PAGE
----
Today is New Years Eve and also the day when I had my ski accident, broke my hip and had to have emergency surgery last year, December 31. 2017. (If you want to read about it, go to blog post “A new years to remember”.)
So from now on, this day has a whole new meaning to me.
I will summarize what “one year in my life after a subcapital hip fracture” was like. It was NOT fun and I hope to never, ever have to go through this again.
This is how my pins looked back then and still do. They are still in my hip and staying in.
Here is the timeline:
- Accident and emergency surgery on the same day, just hours apart.
- 3 day hospital stay
- Crutches and 6 weeks toe touching (= 10 % of weight bearing on operated leg)
- PT started 2x/ a week at PO week 6; 1.5 hours each time.
- After PO week 6 I added V-E-R-Y gently a tiny bit of body weight, week by week.
- Full time on crutches – 14 weeks
- At PO week 14 I started weaning off crutches, took me another 6 weeks. Total time on crutches – 20 weeks = 5 months.
- I believe it was around PO month 4 that I was allowed to drive again.
- Went to PT for 5 months, 2x/ a week and continued at home every day after; in the beginning up to 4 hours daily, then 3 hours, 2 hours, now I am at 1 hour.
Total cost of everything, hospital/ surgery/ meds/ PT etc. – a sweet $ 50.000!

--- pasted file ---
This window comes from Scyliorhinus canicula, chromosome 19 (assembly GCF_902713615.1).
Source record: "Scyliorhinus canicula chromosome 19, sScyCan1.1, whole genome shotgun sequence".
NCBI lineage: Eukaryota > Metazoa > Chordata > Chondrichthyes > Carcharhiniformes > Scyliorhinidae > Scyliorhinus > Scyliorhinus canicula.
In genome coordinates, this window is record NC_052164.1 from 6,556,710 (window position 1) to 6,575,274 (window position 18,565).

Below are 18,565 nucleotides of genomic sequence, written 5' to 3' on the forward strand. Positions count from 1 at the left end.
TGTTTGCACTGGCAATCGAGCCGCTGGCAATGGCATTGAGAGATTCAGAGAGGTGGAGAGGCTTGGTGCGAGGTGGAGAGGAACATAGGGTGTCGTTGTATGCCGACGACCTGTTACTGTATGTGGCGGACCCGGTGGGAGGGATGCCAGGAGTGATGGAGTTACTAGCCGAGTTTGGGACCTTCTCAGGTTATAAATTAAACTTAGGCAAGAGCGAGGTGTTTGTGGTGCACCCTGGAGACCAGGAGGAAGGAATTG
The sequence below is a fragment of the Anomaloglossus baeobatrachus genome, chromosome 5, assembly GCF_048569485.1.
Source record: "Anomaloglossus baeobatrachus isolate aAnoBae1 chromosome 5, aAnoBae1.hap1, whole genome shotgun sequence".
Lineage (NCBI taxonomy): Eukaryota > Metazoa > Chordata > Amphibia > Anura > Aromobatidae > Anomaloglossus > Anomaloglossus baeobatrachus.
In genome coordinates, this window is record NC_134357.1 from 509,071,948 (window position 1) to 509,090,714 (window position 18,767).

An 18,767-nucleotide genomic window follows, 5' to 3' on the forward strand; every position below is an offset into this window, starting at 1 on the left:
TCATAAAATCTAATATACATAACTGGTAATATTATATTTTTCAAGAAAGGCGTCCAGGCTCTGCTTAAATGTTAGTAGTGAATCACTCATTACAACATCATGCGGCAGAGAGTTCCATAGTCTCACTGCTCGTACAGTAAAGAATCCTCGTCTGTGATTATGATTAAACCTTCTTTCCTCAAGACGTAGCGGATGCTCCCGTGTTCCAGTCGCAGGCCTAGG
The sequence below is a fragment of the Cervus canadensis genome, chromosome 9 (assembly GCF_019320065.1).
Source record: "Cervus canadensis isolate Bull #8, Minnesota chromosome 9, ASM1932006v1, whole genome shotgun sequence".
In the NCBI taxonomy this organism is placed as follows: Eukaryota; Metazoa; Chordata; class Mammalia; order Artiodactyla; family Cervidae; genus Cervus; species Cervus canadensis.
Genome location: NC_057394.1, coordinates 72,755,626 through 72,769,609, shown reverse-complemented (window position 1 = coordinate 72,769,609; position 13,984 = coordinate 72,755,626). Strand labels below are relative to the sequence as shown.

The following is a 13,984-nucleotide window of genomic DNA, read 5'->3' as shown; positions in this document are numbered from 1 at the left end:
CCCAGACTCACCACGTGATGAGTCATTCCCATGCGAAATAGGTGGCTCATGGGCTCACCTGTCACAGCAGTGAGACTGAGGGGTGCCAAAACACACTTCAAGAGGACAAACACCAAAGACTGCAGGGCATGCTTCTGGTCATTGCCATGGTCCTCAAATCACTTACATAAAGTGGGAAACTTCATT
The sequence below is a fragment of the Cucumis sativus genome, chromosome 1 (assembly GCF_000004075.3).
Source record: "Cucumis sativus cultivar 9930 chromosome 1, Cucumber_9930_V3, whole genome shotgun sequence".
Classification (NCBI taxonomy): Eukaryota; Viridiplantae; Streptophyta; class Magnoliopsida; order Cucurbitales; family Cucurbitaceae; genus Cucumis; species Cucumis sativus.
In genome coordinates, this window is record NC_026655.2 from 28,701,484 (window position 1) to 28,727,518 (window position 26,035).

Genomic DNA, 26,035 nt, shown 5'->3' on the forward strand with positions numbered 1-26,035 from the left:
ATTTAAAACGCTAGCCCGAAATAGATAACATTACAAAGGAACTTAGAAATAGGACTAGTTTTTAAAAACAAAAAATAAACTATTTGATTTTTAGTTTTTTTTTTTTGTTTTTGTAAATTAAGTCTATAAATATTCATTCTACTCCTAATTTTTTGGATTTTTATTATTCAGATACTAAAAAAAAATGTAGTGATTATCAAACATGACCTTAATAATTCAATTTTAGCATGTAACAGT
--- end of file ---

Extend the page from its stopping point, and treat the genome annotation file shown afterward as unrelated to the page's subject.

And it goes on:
My PT was a nice guy and tried his best but since this is not a common injury for a 44 year old AT ALL, I was his first ever “young adult – hip pinning patient” and a bit of his personal guinea pig, to see which exercises work and which don’t.
I am now 1 year after my accident/ surgery and the advice I would tell others is this:
- make research about this injury and recovery, read as much as you can about it and brush up on hip anatomy.
- CRUCIAL: stay on crutches as long as you are told!!! This injury is not a joke and it takes time to heal. You can not rush it. Your body will take the time it needs.
- Take your pain meds. I chose not to take them at home, it was a personal choice and the pain was brutal. Now I know, it would have been easier if I would have taken them.
- Add weight to your operated leg gently and carefully.
- Do your PT exercises daily and as told but at the same time, “listen to your body”. If it hurts, back up. Be ready for a tough few months, working really hard at PT!
- Keep up with your exercises even after official PT is done. PT helps you get started, it’s up to you to keep up the maintenance.
- Don’t go for “too much/ too soon”.
- Be patient. It all is very time consuming and will take a long time.
- Don’t compare yourself with others. Every patient is different, starting at the age, fitness level, what kind of fracture and surgery they had; different orthopedic surgeons and PT’s have different philosophies and everybody heals at a different pace. There really are not two patients alike.
- And last – try to stay positive despite everything. Unnecessary negativity will not only make the whole experience more miserable as it is already for you and others, it uses up energy that you could be using otherwise. So, focus and be patient.
I really did not see this whole circus coming and could have nicely skipped the experience but one takes it step by step. With a little luck, everything will fall into place eventually and hopefully better things are around the corner.
For the new year I wish for no major health problems. A year without an accident and no hip surgery for a change; I don’t want to see a PT office from the inside or be a regular at my OS office. Not too much to ask, is it?